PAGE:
Matt Toner: Creative economy ranks high on B.C. Green party's list of priorities

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      There are plenty of fun things to do in this very summery province: street festivals, boating, hiking, camping. All very B.C. And as we've seen so far this season, there are some new activities being taken up by our political class: cheerleading (economic news of questionable provenance) and cherry-picking (data).

      Certainly we saw plenty of both during the recent bit of political theatre that was the LNG summer session. And now it seems that the cheerleading-and-cherry-picking approach to policy is coming to the province's tech sector.

      Fresh on the heels of the B.C. Liberals' recent exhortation to "get out there and cheer on #bctech!" (hashtag for extra street cred), Vancouver's ranking plunged in the recently released 2015 Startup Genome report from San Francisco-based Compass.

      The aim of its exhaustive research is to provide detailed comparative metrics for leading startup clusters (cities or regions where there is a critical mass of tech-based entrepreneurship). This analysis can then be used to provide guidance for entrepreneurs considering where to establish their next venture, investors looking for untapped value or policymakers actively invested in their region's success.

      It's seen as a report that matters.

      The first Compass report came out in 2012 and gave Vancouver a middling rating of Number 9 out of the top 20 innovation ecosystems surveyed (with Silicon Valley setting the pace at Number 1). Which wasn't great.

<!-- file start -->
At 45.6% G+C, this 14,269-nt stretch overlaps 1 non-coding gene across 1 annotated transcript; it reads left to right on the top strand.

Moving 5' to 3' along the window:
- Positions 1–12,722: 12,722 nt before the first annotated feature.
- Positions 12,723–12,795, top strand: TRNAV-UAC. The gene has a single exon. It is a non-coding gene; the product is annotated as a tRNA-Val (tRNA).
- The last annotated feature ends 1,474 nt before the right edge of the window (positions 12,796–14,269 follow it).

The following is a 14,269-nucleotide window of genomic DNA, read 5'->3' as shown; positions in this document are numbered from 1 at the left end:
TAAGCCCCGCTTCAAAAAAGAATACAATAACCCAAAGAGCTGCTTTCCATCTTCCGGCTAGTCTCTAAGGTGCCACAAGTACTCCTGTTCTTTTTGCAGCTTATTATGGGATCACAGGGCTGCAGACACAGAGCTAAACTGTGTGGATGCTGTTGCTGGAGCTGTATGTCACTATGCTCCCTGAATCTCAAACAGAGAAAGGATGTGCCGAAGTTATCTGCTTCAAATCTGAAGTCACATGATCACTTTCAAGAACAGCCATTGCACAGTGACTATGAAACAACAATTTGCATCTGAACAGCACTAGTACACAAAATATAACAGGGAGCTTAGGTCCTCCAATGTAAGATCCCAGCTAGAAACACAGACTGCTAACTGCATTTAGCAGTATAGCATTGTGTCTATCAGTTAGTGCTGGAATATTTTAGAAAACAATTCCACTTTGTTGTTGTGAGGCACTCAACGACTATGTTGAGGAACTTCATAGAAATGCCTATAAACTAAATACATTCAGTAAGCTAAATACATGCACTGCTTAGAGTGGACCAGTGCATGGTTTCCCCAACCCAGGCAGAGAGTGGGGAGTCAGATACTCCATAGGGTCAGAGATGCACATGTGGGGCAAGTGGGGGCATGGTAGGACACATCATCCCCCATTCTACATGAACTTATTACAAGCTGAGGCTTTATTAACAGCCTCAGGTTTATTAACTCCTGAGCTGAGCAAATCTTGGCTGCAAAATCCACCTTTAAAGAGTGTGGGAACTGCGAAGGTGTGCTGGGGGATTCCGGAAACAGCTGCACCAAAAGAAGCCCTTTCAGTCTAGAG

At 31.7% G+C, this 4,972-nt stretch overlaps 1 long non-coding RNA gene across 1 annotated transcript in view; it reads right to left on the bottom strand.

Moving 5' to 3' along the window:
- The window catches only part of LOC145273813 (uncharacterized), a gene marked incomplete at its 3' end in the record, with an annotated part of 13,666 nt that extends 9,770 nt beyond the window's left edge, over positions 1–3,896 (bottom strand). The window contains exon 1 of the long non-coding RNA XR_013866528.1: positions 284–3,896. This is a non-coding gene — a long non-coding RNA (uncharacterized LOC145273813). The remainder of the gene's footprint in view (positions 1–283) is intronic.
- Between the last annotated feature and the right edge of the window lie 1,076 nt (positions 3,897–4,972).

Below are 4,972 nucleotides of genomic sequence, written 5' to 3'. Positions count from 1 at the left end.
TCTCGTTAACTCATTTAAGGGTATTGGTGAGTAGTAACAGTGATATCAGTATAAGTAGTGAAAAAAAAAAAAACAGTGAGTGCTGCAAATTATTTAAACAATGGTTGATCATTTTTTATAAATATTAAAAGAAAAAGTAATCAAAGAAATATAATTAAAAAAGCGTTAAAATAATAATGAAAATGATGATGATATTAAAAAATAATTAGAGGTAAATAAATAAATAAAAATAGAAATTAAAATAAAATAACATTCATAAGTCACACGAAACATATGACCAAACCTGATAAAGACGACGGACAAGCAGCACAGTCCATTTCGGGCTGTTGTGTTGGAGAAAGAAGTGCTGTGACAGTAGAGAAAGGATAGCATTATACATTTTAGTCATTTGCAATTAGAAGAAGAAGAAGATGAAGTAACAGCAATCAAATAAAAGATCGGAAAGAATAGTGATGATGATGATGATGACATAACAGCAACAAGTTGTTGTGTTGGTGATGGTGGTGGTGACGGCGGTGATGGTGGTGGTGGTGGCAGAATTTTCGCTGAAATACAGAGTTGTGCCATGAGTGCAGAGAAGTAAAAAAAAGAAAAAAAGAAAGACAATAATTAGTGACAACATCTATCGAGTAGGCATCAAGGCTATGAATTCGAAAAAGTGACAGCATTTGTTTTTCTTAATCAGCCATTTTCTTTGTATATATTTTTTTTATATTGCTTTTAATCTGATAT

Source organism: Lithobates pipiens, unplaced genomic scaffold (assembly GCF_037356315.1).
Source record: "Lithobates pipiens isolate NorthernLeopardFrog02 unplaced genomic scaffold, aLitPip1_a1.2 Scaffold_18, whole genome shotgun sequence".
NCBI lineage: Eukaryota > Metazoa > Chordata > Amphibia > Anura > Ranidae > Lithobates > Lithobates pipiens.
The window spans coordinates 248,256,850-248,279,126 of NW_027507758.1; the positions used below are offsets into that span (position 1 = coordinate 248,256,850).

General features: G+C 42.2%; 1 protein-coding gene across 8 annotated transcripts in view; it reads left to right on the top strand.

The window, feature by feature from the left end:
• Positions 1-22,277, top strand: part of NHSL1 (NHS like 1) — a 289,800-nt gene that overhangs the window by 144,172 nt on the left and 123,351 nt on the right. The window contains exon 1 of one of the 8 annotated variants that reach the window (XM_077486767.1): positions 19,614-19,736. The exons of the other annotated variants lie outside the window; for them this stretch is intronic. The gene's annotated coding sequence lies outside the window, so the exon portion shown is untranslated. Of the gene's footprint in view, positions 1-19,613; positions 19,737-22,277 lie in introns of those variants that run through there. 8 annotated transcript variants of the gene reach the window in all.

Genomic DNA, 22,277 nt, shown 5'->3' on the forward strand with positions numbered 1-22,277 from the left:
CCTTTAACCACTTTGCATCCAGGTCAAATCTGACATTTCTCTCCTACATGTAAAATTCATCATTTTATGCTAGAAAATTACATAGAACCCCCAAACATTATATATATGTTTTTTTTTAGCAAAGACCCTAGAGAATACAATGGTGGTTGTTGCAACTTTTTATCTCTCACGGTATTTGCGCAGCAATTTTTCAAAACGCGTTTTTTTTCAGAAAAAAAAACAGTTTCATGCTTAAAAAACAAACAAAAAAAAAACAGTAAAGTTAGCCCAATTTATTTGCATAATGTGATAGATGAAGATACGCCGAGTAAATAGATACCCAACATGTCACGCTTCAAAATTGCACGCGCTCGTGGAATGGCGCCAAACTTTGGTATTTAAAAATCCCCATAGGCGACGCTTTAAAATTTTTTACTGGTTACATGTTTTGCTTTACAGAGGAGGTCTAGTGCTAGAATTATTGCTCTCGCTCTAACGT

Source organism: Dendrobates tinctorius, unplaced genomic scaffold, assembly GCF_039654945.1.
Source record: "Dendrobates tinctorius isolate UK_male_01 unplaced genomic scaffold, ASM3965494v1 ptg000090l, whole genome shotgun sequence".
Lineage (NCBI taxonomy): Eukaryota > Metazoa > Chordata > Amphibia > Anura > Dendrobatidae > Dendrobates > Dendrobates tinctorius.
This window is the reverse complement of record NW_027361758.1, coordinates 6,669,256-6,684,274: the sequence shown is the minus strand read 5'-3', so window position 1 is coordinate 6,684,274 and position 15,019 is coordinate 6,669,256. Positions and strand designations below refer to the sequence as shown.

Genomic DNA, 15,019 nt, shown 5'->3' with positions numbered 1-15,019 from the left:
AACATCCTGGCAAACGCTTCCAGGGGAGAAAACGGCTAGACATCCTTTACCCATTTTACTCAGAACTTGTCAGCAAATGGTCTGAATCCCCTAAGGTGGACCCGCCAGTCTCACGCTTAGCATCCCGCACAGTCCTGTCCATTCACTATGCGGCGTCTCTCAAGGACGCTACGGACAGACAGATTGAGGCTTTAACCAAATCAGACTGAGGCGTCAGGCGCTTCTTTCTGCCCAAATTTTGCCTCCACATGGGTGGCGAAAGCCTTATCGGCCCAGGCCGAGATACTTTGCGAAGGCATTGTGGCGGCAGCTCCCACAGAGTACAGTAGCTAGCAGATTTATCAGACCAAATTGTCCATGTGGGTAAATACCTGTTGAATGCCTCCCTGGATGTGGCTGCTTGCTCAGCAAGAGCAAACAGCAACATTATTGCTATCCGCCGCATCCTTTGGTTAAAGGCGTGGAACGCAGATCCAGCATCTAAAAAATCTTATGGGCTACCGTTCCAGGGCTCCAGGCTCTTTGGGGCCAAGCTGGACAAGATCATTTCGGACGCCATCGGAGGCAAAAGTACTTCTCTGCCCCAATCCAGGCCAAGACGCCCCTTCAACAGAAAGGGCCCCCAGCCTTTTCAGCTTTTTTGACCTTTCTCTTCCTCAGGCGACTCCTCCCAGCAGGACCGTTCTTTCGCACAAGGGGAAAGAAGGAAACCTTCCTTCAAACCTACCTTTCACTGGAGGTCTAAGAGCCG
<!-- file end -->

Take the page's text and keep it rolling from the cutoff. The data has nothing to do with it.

But this year's report shows Vancouver toppling to Number 18, tied with Toronto for the biggest single decline of any startup cluster of the 40 global centres surveyed. It isn't that we all started to collectively do things wrong, it's that the rest of the world is getting a lot better at this sort of thing.

      If provincial policymakers—regardless of their political stripe—are concerned about these outcomes, they need to start taking an interest.

      Here's why. Innovation-based startups are interesting economic entities in that they are self-contained engines for growth: the more of them you have, the more of them are likely to spring up nearby. And this concentration leads to the rapid incubation and commercialization of new ideas and technical innovations.

      It attracts big investment money to fund rapid growth, which in turn draws in typically younger, more creative and more entrepreneurial talent to make these companies viable. Ryan Holmes and the Hootsuite story is an excellent local example.

      Startup viability means more locally concentrated wealth, which seeps into the overall economy in the short-term through increased consumption and a healthier tax base to fund needed social improvements. And in the longer-term, it helps create a much more diverse and robust economy...which should be of interest to any politician who can imagine a future where we don't define our joint prosperity from hewing wood, drawing water, and fracking for natural gas.